A PIONEERING Canberra-based agricultural scientist says a key factor in solving a lot of tricky environmental problems has been overlooked for too long, even though it’s right under our feet.
We’re talking about soil, and according to Australian Soil Management chief executive Dr Greg Bender, it has a starring role to play in local efforts to improve Lake Burley Griffin’s water quality, national policies on land contaminated by petrol, and the international effort to address climate change as well.
“The treatment is carbon, so what we’re trying to do is increase the carbon content of the soil,” explains Bender, gesturing to the ground at Garran Oval, where ASM is experimenting and refining the techniques.
Living things are mostly made of carbon and Bender explains that organic carbon, like mulch or manure, is what “turns dirt into soil” by soaking up water, trapping nutrients and giving it the right structure for plants to grow in.
Petrol is also mostly organic carbon, so where it has leaked from underground tanks and contaminated empty blocks around Canberra, it could be converted back into something good for the soil, but instead it’s allowed to evaporate under the current guidelines for Australia and NZ.
“I guess most people never stop to think that the oil or petrol is organic carbon, so if you leave it on site and then use bacteria and normal soil organisms to break it down, you can break it down to below the [legal] threshold level, and then you can use that soil for something else,” Bender says.
“You may not want to grow food in it, but you can certainly grow things like turf, plants or trees for gardens.”
His colleague, ASM director Norman Marshall, says: “If the Government is serious about its environmental policy, instead of releasing more carbon back into the atmosphere, we should be holding it; that’s the change in Government thinking that is needed.”
From 2001 to 2006, Dr Bender ran a $10 million national research initiative for the Grains Research and Development Corporation, which looked to increasing soil carbon as a sustainable alternative to chemical fertilisers.
“Now, at the end of all that, we’d learnt lots of good things,” he says. “We’d learnt that carbon really is the answer… so we set up this business to deliver that knowledge, because it’s in the public domain but no-one’s doing it.”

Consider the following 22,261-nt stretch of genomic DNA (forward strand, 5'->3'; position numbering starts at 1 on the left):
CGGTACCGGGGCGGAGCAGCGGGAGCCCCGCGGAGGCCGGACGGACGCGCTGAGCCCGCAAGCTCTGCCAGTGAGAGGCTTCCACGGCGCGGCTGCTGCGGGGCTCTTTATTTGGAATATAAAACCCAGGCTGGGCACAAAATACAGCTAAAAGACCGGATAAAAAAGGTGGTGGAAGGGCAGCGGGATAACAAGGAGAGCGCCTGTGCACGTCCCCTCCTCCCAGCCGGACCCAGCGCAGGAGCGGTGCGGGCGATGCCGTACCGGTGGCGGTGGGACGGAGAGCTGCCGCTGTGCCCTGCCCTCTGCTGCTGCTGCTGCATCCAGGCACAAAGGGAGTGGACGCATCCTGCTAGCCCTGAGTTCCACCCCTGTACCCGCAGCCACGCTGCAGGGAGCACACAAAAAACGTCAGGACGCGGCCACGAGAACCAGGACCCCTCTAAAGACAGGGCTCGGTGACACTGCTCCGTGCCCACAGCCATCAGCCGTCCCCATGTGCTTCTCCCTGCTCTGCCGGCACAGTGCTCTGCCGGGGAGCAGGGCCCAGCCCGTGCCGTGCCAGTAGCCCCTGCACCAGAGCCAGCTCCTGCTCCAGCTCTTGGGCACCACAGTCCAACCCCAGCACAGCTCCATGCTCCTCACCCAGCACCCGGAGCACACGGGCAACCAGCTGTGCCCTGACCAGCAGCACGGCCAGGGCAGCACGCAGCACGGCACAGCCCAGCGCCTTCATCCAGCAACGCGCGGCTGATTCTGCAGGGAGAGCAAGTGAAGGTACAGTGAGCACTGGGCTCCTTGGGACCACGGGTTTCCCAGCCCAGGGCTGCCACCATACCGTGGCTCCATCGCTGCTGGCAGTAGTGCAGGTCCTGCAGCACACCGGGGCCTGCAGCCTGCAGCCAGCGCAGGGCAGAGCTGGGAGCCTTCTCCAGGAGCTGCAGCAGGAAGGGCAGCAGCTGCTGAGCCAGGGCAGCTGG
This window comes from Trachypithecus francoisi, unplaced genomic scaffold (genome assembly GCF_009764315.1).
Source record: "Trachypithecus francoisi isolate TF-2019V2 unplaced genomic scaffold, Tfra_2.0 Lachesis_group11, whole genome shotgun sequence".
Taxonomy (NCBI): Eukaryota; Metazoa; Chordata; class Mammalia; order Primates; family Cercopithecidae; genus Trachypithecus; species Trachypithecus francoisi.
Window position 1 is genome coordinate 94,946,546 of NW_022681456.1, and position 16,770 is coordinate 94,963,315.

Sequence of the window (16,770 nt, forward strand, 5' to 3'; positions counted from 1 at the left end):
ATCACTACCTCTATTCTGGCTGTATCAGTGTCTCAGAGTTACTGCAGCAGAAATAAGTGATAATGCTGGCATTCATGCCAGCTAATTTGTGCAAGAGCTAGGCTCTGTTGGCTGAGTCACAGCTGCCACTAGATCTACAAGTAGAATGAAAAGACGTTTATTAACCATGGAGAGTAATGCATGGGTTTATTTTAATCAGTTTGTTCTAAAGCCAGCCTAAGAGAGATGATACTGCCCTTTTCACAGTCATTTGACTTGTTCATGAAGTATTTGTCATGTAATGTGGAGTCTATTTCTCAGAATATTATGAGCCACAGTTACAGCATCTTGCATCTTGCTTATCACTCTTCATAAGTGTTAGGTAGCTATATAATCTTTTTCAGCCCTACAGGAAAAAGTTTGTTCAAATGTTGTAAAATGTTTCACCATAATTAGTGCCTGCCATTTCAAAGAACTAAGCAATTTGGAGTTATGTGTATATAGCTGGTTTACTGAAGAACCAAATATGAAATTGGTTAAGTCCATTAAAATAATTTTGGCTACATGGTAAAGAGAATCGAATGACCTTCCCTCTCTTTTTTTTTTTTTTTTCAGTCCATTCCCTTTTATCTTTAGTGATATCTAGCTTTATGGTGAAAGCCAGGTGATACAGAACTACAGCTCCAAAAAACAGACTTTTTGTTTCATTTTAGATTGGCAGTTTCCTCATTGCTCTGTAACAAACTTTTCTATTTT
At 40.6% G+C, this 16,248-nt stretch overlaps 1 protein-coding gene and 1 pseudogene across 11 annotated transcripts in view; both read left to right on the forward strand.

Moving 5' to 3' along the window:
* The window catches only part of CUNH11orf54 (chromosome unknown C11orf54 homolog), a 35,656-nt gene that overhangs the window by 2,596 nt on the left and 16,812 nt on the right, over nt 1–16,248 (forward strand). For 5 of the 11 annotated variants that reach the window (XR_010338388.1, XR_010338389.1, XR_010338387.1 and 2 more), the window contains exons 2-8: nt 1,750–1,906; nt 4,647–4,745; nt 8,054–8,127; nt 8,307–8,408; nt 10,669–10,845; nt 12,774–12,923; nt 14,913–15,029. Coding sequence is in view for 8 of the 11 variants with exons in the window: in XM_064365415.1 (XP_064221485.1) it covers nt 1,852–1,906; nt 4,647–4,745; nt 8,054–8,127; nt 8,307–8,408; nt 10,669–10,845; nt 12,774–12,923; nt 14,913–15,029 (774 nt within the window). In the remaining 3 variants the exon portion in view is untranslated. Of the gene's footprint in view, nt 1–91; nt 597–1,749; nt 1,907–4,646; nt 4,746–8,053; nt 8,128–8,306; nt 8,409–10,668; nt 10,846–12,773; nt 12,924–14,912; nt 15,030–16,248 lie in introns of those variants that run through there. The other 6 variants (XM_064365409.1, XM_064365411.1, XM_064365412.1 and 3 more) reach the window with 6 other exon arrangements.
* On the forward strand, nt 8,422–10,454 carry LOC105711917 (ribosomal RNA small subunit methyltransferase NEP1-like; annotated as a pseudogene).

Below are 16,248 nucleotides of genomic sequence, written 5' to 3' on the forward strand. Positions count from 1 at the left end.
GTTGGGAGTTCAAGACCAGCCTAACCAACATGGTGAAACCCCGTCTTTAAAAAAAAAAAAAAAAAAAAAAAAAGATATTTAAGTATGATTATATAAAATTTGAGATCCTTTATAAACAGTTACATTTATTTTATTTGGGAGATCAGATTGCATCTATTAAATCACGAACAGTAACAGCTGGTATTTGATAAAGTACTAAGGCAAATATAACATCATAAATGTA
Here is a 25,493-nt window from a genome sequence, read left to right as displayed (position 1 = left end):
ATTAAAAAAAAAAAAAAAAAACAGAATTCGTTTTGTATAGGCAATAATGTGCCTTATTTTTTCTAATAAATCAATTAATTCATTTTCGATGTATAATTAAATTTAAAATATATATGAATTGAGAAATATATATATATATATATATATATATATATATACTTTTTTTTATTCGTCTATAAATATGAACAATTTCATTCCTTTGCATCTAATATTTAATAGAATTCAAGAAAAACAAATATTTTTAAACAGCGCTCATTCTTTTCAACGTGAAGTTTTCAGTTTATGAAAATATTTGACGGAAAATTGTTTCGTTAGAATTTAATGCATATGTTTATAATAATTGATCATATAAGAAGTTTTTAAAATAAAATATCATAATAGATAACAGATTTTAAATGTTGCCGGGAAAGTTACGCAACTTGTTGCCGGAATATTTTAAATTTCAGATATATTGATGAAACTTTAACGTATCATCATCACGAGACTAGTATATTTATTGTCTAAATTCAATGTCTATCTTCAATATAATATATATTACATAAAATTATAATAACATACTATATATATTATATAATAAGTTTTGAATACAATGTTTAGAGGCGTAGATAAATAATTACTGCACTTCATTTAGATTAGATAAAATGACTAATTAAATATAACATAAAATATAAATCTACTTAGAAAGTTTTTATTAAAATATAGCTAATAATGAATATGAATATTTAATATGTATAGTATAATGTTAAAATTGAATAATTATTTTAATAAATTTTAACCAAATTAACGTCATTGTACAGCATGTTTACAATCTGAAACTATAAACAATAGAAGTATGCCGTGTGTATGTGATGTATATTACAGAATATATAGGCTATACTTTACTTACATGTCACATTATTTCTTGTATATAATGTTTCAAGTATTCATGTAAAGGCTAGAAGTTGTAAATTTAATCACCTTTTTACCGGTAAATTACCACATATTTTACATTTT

He says data collected in the 1800s shows Australian soils were fine when Europeans first started farming here, but years of farming have depleted them and it’s time to turn back the clock.
Bender is also confident that ASM’s techniques to increase soil carbon levels can help with long-standing water quality issues such as blue-green algae blooms in Lake Burley Griffin, caused by excessive nutrients getting into the lake from surrounding areas.
“… The only way to [improve it] is to add organic matter, to get the soil structure back again so that all the nutrients drain down, not off,” he says, estimating that such efforts would have more effect than September’s addition of 4000 new aquatic plants to the lake’s edge.
Marshall says these are just a few public policy applications of the research behind the fledgling company, whose clients are more typically farms or golf courses.
“We’re very much in the startup stage so we’re concentrating on our home territory, which is the ACT and surrounding NSW, but the application is certainly universal… Even if we believe in it, we’ve still got to demonstrate to people that it works and that it’s cost effective.”
As for climate change, keeping carbon in the soil literally means it’s not in the atmosphere.
Marshall says that one percent more carbon in the soil, across only two per cent of Australia’s land mass, would effectively take 15 times our annual net emissions out of the atmosphere.
It also lets it hold 144,000 litres more water in every hectare.
“Trees are all sucking in carbon dioxide at a great rate,” says Dr Bender. “It gets turned into biomass and doesn’t come back again until you chop the tree down or burn it, but the roots – and this is the thing most people don’t know – plants put, say, 20 per cent of the carbon they absorb back into the soil; they actually pump it out of their roots.”
He says the plants put the carbon into the soil to feed the microbes, which help the plants by dissolving nutrients for their roots to slurp up.
“All these scientific things are known and published; our business is trying to get that knowledge into practical results. It’s no good sitting in a book, or that’s our view, anyway.”